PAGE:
Type of glue for Tileboard

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Old 12-30-13, 07:26 PM
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Type of glue for Tileboard

Hi again,

My project that started out just changing out the spout in the bathtub has now blown up into needing to put a new face in the bathtub. ATM tileboard is what my budget is capable of doing so that's what I'm going with. I want to do it right though as I really don't want to work in the bathroom again and was wondering what type of glue should I use for the tileboard. This Aquatile 1/8 in. Toned White Tileboard-709108 at The Home Depot is what I was buying but didn't know if I should buy the flooring glue here Roberts 2001 1-gal. Felt-Back Sheet Vinyl Glue Adhesive, Superior Grade-2001-1 at The Home Depot or just go with liquid nail Liquid Nails 1 Gal. Fiberglass Reinforced Plastic Panel Adhesive-FRP-300 01 at The Home Depot.

Also wanted to add that, as seen in the picture, the tile board will be glued to the existing ceramic tile. Would this be a good idea or should I remove the ceramic tile and glue the tile board to the wall? The only thing that would worry me about doing that is that the wall wouldn't be completely smooth as it is now and I would worry about air pockets from under the tile board.

Another problem that I have atm is that the tile only goes half way up the wall. This leaves a gap between the tile board and the wall because of the curve where the ceramic tile ends. How do I go about remedying this? I don't think the tile board will be able to be curved over the rounded part without peeling up.

Thanks for the input.

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Last edited by mystang89; 12-30-13 at 08:11 PM.
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Old 12-30-13, 08:16 PM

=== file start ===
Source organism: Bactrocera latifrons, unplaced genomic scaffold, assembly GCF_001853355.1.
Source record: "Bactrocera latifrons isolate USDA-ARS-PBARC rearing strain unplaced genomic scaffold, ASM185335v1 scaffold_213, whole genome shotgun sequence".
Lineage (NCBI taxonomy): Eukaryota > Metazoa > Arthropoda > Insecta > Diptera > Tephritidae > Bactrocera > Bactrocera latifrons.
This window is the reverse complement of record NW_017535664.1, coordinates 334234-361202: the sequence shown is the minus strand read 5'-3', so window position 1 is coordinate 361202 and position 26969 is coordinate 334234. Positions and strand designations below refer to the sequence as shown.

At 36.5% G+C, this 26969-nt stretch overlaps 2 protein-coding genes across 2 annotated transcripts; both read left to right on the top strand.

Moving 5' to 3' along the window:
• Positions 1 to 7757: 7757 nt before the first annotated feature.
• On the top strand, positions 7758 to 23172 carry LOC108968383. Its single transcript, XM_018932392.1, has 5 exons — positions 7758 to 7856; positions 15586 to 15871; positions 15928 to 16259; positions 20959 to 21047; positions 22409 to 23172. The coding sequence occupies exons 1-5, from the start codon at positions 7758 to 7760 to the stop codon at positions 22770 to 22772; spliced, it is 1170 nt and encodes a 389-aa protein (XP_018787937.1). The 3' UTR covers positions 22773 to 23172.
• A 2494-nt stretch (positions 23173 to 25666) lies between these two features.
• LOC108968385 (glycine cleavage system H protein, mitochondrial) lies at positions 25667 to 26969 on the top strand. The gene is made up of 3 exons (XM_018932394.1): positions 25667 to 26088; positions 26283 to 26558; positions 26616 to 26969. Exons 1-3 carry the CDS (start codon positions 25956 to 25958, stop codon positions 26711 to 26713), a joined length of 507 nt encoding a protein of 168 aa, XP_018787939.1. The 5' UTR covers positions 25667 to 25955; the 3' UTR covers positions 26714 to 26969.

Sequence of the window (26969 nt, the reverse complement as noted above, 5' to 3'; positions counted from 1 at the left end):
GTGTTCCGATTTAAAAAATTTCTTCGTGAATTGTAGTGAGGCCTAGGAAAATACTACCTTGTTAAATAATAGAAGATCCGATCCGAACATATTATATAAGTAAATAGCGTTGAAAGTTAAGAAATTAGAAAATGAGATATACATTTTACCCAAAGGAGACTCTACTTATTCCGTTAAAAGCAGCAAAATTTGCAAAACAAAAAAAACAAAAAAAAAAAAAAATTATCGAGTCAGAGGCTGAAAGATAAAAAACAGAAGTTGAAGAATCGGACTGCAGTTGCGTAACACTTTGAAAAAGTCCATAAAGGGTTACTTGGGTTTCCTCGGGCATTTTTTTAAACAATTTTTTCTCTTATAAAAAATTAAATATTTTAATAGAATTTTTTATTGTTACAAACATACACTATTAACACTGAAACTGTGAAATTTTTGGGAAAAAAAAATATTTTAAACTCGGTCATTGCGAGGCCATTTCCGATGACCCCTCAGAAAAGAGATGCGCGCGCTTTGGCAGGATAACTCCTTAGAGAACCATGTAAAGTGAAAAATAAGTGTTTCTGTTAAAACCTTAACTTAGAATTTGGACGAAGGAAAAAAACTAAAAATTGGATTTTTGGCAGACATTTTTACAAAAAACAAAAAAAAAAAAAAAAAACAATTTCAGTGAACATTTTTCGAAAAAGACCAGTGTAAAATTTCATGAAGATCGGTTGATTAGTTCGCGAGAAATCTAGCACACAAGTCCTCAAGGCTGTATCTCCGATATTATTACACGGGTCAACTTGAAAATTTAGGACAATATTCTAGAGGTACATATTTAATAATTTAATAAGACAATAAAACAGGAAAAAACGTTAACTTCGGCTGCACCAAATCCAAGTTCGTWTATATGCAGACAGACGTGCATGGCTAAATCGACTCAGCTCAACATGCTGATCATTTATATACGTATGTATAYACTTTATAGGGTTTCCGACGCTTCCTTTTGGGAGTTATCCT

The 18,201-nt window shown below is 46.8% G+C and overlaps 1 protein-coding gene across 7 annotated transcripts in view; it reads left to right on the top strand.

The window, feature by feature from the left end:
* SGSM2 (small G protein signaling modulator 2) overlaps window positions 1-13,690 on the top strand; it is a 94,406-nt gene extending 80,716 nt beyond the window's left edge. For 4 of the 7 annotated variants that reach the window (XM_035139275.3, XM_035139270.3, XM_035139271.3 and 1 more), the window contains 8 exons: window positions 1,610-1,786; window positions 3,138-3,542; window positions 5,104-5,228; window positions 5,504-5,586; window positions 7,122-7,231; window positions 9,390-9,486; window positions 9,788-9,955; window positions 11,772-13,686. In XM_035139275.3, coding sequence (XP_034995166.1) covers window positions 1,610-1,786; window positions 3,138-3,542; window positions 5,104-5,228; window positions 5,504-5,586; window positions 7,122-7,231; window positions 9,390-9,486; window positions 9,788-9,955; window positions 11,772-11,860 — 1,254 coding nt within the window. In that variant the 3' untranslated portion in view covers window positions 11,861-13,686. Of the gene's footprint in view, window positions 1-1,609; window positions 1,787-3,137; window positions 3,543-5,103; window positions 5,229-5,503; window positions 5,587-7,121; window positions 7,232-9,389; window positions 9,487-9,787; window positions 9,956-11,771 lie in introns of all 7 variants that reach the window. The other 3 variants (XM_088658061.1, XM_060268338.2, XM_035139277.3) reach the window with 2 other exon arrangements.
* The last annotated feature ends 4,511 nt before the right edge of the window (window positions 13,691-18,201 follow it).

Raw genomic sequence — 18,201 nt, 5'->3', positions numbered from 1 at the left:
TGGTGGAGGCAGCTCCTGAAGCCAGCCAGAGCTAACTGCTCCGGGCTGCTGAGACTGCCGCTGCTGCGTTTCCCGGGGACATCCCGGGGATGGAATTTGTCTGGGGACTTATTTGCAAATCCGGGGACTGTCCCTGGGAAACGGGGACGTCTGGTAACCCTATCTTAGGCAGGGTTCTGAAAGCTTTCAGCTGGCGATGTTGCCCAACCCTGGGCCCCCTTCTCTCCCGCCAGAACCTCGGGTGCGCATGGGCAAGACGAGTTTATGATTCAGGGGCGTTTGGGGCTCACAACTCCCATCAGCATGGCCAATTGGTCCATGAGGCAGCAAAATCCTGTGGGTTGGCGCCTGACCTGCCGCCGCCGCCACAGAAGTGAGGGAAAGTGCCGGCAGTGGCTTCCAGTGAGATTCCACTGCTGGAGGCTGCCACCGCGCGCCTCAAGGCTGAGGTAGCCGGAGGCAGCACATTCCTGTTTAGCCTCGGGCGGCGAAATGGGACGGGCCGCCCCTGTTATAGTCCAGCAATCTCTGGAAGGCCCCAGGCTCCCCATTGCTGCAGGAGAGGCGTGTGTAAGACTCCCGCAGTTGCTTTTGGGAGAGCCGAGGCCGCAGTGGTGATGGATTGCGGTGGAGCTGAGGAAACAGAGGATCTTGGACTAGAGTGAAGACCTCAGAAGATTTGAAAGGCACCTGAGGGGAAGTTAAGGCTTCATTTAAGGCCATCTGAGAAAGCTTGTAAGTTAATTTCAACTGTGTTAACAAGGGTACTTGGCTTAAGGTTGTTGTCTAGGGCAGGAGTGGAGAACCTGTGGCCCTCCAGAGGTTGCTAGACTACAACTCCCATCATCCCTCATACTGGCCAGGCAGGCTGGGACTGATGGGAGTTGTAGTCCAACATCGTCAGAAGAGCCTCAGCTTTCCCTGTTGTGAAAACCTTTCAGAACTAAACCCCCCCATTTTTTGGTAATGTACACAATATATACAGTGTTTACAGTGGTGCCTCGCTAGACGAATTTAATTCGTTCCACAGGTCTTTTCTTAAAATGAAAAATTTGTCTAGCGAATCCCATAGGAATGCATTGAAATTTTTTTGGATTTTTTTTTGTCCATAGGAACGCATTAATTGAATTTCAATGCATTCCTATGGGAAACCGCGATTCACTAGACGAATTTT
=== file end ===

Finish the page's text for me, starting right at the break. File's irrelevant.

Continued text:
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Definitely do not use the vinyl sheet flooring adhesive. Of those listed I think the Plastic Panel adhesive is best. Cove base adhesive will work too. You need a semi-thick adhesive that can be troweled over 100% of the surface.

This kind of product as you know is low end and is not likely to last a long time. But if you install it properly you can get a bunch of years of use. You have to use the moldings made for it, and fill the groove with caulk before inserting the panels in to them.

You need the moldings at the tub/wall, the inside corners, and where the panel ends. The most likely area to fail is at the tub/wall intersection and the sides of the tub going down to the floor.

Again, you'll be lucky if it looks decent for several years.

Love their description; "for anyone who loves the ceramic appearance of tile"

Maybe in the dark, after a pint of Jack!

Jaz

OH..... the photo finally appeared. I have no idea how you're planning to fix the wall now. Certainly not with your plan "A".

You need to rip everything out and start over. It's a total remodel probably.
 
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Old 12-31-13, 06:59 AM